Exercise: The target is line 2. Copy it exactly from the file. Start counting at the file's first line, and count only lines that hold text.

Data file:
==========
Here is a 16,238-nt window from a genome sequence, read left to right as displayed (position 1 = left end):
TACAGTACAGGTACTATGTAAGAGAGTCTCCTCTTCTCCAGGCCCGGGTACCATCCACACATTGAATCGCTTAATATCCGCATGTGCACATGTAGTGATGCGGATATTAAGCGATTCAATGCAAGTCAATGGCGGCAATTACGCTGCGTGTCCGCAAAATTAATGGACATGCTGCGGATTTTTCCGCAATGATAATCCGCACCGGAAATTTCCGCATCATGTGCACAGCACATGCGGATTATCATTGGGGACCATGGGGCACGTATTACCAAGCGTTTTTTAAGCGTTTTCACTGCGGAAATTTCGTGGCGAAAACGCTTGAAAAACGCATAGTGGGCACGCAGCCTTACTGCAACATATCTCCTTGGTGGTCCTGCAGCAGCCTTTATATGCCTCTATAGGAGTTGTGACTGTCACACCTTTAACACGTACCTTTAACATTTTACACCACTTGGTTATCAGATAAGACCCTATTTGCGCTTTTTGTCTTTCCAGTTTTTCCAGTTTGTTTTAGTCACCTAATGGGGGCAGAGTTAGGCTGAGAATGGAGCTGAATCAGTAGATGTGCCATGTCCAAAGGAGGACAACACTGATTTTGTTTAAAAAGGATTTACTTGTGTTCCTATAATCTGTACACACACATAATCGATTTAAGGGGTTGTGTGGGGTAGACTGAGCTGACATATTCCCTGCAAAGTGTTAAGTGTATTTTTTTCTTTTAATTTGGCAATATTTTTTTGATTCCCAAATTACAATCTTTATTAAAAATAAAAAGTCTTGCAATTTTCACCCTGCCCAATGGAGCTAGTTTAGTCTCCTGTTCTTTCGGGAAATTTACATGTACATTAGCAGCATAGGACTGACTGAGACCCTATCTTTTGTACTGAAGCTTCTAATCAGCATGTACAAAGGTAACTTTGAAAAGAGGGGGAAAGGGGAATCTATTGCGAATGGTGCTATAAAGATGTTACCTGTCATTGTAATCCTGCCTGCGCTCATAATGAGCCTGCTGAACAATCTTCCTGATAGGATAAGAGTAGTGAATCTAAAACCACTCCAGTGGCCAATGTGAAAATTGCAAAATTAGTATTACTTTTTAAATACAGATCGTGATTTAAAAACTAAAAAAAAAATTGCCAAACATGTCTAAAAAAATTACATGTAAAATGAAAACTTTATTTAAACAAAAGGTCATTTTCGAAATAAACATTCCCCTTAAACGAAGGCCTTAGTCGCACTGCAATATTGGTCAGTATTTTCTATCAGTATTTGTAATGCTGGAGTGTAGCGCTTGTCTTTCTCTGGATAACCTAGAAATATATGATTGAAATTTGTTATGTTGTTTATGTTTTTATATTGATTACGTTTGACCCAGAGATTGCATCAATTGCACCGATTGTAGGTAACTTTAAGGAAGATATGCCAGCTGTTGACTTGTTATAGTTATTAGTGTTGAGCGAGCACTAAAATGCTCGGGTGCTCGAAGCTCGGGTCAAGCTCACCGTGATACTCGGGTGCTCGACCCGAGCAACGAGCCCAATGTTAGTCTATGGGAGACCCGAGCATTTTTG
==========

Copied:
TACAGTACAGGTACTATGTAAGAGAGTCTCCTCTTCTCCAGGCCCGGGTACCATCCACACATTGAATCGCTTAATATCCGCATGTGCACATGTAGTGATGCGGATATTAAGCGATTCAATGCAAGTCAATGGCGGCAATTACGCTGCGTGTCCGCAAAATTAATGGACATGCTGCGGATTTTTCCGCAATGATAATCCGCACCGGAAATTTCCGCATCATGTGCACAGCACATGCGGATTATCATTGGGGACCATGGGGCACGTATTACCAAGCGTTTTTTAAGCGTTTTCACTGCGGAAATTTCGTGGCGAAAACGCTTGAAAAACGCATAGTGGGCACGCAGCCTTACTGCAACATATCTCCTTGGTGGTCCTGCAGCAGCCTTTATATGCCTCTATAGGAGTTGTGACTGTCACACCTTTAACACGTACCTTTAACATTTTACACCACTTGGTTATCAGATAAGACCCTATTTGCGCTTTTTGTCTTTCCAGTTTTTCCAGTTTGTTTTAGTCACCTAATGGGGGCAGAGTTAGGCTGAGAATGGAGCTGAATCAGTAGATGTGCCATGTCCAAAGGAGGACAACACTGATTTTGTTTAAAAAGGATTTACTTGTGTTCCTATAATCTGTACACACACATAATCGATTTAAGGGGTTGTGTGGGGTAGACTGAGCTGACATATTCCCTGCAAAGTGTTAAGTGTATTTTTTTCTTTTAATTTGGCAATATTTTTTTGATTCCCAAATTACAATCTTTATTAAAAATAAAAAGTCTTGCAATTTTCACCCTGCCCAATGGAGCTAGTTTAGTCTCCTGTTCTTTCGGGAAATTTACATGTACATTAGCAGCATAGGACTGACTGAGACCCTATCTTTTGTACTGAAGCTTCTAATCAGCATGTACAAAGGTAACTTTGAAAAGAGGGGGAAAGGGGAATCTATTGCGAATGGTGCTATAAAGATGTTACCTGTCATTGTAATCCTGCCTGCGCTCATAATGAGCCTGCTGAACAATCTTCCTGATAGGATAAGAGTAGTGAATCTAAAACCACTCCAGTGGCCAATGTGAAAATTGCAAAATTAGTATTACTTTTTAAATACAGATCGTGATTTAAAAACTAAAAAAAAAATTGCCAAACATGTCTAAAAAAATTACATGTAAAATGAAAACTTTATTTAAACAAAAGGTCATTTTCGAAATAAACATTCCCCTTAAACGAAGGCCTTAGTCGCACTGCAATATTGGTCAGTATTTTCTATCAGTATTTGTAATGCTGGAGTGTAGCGCTTGTCTTTCTCTGGATAACCTAGAAATATATGATTGAAATTTGTTATGTTGTTTATGTTTTTATATTGATTACGTTTGACCCAGAGATTGCATCAATTGCACCGATTGTAGGTAACTTTAAGGAAGATATGCCAGCTGTTGACTTGTTATAGTTATTAGTGTTGAGCGAGCACTAAAATGCTCGGGTGCTCGAAGCTCGGGTCAAGCTCACCGTGATACTCGGGTGCTCGACCCGAGCAACGAGCCCAATGTTAGTCTATGGGAGACCCGAGCATTTTTG